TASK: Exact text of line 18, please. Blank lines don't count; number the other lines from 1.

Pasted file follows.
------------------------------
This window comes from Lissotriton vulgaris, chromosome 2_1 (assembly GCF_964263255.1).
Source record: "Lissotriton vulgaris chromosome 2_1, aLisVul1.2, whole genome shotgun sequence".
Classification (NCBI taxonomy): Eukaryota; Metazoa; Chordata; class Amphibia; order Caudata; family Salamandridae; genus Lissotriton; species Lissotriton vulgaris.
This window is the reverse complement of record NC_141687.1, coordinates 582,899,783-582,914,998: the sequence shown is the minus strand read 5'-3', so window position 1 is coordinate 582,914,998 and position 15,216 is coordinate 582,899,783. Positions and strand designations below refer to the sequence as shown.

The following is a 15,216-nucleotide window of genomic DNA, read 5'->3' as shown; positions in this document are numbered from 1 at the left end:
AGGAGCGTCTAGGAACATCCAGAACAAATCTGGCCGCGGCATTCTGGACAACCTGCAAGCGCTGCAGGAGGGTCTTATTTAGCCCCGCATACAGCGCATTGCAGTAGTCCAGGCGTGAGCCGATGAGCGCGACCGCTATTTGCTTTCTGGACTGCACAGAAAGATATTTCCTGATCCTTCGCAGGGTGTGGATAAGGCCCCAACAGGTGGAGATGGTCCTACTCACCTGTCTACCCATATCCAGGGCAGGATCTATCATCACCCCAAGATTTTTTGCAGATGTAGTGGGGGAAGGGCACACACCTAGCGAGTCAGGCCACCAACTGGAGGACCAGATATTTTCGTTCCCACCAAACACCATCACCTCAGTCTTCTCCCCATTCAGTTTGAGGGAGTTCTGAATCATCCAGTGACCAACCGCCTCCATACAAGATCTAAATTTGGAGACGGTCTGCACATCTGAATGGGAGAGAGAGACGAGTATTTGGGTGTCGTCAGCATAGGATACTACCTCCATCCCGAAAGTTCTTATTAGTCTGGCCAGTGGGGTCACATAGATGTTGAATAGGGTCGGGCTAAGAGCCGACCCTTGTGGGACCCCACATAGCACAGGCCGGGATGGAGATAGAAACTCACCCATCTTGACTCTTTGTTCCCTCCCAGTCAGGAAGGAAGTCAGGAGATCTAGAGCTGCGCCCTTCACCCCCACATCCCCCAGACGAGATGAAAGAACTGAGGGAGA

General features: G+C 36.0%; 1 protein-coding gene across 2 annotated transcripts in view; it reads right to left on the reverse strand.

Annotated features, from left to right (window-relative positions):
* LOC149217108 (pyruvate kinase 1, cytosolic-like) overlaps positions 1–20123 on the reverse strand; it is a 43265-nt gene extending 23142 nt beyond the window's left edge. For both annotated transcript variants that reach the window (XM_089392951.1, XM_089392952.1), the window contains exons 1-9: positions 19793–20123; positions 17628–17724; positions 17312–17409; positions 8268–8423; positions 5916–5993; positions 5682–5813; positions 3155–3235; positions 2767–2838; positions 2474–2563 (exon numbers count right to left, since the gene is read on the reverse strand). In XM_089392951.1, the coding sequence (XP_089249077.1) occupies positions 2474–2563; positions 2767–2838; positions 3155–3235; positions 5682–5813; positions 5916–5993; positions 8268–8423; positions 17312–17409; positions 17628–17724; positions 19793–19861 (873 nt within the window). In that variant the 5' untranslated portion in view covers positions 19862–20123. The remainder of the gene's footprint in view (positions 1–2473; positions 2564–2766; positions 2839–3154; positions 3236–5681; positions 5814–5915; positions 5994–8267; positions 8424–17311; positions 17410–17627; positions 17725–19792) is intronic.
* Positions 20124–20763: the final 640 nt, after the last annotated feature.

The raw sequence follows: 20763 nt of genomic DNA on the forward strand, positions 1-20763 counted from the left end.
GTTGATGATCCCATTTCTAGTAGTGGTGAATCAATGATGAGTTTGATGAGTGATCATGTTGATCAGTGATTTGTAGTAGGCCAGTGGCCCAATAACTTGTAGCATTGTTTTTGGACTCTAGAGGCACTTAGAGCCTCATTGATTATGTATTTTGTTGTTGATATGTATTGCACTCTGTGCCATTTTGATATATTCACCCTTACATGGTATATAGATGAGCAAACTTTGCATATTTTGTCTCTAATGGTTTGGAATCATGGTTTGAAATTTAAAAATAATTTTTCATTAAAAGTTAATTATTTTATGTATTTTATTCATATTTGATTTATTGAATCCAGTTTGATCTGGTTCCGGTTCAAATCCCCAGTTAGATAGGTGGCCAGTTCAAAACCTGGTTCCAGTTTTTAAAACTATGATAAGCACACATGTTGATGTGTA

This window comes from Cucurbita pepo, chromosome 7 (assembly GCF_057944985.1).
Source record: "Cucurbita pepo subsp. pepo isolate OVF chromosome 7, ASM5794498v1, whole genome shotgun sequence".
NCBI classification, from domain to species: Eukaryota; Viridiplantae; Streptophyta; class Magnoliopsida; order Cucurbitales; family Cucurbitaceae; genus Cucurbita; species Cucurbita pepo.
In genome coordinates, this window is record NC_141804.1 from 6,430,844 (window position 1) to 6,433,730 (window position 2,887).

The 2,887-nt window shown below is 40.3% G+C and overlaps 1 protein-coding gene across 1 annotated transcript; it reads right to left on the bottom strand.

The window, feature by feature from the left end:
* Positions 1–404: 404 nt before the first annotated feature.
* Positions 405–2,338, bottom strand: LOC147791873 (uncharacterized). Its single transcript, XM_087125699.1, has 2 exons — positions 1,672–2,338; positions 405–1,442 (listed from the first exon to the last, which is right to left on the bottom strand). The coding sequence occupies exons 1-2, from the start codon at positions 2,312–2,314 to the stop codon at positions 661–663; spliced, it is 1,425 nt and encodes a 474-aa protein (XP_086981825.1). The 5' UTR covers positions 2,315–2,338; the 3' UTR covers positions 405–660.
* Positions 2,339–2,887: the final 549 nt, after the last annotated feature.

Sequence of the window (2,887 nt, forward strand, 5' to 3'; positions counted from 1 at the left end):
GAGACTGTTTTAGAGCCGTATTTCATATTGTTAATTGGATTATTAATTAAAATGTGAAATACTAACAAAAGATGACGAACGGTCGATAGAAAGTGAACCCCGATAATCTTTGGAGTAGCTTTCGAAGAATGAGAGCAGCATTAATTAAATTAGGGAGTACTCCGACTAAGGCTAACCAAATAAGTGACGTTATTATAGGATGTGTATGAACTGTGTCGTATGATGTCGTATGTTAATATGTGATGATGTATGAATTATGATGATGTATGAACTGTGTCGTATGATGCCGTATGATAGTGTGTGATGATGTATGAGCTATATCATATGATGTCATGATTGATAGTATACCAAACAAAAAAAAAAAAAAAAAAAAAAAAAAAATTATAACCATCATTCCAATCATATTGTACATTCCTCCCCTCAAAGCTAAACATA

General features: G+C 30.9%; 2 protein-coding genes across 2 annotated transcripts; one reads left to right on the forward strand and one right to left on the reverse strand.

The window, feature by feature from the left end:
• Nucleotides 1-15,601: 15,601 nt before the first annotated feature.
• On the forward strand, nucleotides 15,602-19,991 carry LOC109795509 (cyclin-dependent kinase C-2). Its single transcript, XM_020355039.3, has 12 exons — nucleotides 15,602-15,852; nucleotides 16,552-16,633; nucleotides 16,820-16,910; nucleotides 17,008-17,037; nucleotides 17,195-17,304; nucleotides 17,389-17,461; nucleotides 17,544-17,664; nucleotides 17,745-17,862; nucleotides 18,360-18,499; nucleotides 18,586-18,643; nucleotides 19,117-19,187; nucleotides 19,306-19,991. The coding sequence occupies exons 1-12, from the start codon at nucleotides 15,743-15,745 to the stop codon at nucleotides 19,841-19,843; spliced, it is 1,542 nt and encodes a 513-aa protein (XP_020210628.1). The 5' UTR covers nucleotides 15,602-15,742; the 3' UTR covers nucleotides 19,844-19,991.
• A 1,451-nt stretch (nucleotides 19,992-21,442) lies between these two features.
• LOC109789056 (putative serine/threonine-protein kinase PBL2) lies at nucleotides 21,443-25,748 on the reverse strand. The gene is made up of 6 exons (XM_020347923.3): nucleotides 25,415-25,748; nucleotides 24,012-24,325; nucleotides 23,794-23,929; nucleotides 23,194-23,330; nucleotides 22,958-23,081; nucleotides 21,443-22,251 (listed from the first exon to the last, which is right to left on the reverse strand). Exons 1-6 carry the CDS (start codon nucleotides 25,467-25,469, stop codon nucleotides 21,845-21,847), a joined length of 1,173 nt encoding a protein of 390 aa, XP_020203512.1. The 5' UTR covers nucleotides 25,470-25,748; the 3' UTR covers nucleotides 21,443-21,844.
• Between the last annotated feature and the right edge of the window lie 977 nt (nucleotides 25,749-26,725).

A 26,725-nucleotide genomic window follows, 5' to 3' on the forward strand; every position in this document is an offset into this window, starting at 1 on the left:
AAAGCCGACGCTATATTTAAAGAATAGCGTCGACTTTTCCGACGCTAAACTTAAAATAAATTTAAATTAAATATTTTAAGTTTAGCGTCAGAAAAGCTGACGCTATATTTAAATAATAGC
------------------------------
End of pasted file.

The window, feature by feature from the left end: